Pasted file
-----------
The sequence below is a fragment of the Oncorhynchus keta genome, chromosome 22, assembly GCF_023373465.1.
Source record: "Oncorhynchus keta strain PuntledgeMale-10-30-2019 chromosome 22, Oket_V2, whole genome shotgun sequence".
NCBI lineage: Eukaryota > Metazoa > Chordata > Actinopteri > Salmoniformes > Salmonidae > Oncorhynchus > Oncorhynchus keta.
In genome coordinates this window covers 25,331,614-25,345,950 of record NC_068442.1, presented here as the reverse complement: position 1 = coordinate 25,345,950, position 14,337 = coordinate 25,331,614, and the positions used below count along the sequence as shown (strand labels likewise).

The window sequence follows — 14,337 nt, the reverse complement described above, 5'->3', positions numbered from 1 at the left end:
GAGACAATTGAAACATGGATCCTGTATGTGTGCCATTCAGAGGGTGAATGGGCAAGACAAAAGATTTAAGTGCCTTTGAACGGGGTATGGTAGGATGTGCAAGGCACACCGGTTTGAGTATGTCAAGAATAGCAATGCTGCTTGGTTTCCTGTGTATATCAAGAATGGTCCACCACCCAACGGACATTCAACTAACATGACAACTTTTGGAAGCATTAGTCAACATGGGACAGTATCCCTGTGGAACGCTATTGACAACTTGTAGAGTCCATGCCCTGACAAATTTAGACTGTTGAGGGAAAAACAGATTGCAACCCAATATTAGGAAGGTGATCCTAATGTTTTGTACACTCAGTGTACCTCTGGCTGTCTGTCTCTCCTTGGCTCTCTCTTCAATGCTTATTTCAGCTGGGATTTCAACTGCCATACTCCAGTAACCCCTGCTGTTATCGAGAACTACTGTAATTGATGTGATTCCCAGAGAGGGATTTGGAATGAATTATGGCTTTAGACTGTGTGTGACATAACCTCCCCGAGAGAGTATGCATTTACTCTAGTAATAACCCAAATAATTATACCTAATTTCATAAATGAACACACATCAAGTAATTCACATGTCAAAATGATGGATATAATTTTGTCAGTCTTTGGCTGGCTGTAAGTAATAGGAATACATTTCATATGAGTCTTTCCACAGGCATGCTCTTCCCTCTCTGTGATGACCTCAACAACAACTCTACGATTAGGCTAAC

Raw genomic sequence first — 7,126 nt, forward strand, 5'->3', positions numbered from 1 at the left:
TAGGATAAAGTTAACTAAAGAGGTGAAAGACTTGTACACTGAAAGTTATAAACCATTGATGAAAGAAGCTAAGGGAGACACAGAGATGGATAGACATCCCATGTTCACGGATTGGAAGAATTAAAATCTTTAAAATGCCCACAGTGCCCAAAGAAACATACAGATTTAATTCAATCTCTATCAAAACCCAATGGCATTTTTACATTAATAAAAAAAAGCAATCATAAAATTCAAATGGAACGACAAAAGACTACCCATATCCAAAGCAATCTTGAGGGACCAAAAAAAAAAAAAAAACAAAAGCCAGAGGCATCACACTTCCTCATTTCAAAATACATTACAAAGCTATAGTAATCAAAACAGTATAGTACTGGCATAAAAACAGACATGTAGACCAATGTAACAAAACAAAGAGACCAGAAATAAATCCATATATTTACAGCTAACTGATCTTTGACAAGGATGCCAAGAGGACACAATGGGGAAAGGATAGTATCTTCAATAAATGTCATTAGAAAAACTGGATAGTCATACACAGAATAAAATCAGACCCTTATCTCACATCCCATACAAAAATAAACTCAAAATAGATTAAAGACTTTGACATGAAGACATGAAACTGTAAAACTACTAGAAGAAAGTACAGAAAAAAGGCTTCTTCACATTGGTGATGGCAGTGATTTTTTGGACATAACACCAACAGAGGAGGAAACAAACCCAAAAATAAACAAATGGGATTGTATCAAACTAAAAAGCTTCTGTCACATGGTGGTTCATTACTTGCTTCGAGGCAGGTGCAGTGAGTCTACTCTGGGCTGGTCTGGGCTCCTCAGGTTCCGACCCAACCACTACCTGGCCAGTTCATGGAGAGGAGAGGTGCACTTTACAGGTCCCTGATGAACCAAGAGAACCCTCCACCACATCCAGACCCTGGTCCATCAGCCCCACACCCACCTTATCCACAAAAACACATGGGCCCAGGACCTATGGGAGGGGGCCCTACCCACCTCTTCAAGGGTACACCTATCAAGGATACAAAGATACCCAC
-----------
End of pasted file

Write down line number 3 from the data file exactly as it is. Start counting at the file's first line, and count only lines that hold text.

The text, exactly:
NCBI lineage: Eukaryota > Metazoa > Chordata > Actinopteri > Salmoniformes > Salmonidae > Oncorhynchus > Oncorhynchus keta.